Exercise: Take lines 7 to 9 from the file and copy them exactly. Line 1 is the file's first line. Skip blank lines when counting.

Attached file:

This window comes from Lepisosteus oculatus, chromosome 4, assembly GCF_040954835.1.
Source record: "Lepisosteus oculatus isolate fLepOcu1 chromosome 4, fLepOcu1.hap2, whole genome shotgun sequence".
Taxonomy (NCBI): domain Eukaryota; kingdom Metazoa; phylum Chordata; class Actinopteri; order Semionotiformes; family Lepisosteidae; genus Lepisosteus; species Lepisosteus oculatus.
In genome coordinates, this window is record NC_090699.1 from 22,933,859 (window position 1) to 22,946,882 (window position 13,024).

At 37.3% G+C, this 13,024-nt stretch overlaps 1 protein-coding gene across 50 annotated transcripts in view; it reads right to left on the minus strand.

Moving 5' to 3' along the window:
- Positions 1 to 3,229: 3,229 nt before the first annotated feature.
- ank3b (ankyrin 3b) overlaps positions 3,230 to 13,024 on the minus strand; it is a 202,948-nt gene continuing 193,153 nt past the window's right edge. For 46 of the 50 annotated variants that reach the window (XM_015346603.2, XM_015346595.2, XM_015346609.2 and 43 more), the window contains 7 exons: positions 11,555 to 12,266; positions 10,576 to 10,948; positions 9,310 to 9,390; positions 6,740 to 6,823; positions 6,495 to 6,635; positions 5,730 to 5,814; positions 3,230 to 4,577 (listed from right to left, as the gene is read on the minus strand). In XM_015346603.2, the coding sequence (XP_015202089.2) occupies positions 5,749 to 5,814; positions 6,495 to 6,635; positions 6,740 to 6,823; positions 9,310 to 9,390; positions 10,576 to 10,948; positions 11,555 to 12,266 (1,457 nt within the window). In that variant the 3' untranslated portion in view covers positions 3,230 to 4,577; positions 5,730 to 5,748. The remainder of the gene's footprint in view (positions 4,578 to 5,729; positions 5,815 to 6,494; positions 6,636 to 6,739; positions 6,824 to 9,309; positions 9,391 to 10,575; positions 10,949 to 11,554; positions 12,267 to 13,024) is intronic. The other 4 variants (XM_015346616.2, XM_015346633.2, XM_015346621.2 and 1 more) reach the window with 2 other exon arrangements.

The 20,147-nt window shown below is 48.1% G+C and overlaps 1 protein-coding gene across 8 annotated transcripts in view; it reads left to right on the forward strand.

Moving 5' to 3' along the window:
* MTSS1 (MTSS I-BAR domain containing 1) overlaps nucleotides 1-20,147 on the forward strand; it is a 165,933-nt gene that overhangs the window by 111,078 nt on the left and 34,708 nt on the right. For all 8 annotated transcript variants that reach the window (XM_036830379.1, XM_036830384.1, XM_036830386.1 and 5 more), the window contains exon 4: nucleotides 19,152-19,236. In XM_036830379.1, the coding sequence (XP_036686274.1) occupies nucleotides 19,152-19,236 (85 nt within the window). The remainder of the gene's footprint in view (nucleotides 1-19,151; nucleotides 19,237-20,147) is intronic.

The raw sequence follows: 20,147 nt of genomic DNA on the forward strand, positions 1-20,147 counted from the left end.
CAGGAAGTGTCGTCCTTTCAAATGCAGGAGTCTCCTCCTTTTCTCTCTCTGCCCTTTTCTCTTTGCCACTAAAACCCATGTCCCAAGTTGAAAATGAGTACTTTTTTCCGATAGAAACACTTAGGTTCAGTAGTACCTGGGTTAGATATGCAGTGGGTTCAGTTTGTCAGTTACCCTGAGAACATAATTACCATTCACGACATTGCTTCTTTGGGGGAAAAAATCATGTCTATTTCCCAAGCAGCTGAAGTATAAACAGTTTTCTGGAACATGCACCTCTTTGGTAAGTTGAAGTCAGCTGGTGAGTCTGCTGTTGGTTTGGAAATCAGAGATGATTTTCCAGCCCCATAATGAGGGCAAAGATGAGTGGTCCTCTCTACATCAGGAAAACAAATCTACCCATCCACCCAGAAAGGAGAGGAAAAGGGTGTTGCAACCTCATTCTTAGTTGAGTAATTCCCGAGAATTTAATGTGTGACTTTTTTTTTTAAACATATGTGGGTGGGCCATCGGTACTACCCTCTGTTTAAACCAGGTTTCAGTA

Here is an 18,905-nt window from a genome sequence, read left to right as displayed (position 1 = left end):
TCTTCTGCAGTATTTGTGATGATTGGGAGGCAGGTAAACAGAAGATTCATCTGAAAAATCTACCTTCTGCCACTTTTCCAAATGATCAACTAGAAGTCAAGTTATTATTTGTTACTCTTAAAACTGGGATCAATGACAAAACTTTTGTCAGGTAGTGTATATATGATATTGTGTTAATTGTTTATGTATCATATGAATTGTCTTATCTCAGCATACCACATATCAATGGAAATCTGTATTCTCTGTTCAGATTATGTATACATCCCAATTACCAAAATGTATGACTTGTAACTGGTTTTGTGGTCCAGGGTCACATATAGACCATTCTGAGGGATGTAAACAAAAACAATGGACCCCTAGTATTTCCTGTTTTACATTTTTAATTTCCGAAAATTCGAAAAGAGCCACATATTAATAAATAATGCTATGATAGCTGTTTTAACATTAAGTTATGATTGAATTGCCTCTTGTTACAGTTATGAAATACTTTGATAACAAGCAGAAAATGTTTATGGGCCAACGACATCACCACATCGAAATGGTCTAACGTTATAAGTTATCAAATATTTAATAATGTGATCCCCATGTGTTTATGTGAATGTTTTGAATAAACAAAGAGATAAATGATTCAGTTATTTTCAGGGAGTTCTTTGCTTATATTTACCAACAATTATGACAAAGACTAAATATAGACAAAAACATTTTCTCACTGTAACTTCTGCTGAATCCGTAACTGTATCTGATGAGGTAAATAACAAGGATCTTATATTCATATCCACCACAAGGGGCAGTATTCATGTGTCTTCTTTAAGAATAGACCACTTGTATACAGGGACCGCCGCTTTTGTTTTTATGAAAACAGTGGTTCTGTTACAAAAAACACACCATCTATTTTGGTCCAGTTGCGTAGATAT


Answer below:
- Positions 1 to 3,229: 3,229 nt before the first annotated feature.
- ank3b (ankyrin 3b) overlaps positions 3,230 to 13,024 on the minus strand; it is a 202,948-nt gene continuing 193,153 nt past the window's right edge. For 46 of the 50 annotated variants that reach the window (XM_015346603.2, XM_015346595.2, XM_015346609.2 and 43 more), the window contains 7 exons: positions 11,555 to 12,266; positions 10,576 to 10,948; positions 9,310 to 9,390; positions 6,740 to 6,823; positions 6,495 to 6,635; positions 5,730 to 5,814; positions 3,230 to 4,577 (listed from right to left, as the gene is read on the minus strand). In XM_015346603.2, the coding sequence (XP_015202089.2) occupies positions 5,749 to 5,814; positions 6,495 to 6,635; positions 6,740 to 6,823; positions 9,310 to 9,390; positions 10,576 to 10,948; positions 11,555 to 12,266 (1,457 nt within the window). In that variant the 3' untranslated portion in view covers positions 3,230 to 4,577; positions 5,730 to 5,748. The remainder of the gene's footprint in view (positions 4,578 to 5,729; positions 5,815 to 6,494; positions 6,636 to 6,739; positions 6,824 to 9,309; positions 9,391 to 10,575; positions 10,949 to 11,554; positions 12,267 to 13,024) is intronic. The other 4 variants (XM_015346616.2, XM_015346633.2, XM_015346621.2 and 1 more) reach the window with 2 other exon arrangements.

The 20,147-nt window shown below is 48.1% G+C and overlaps 1 protein-coding gene across 8 annotated transcripts in view; it reads left to right on the forward strand.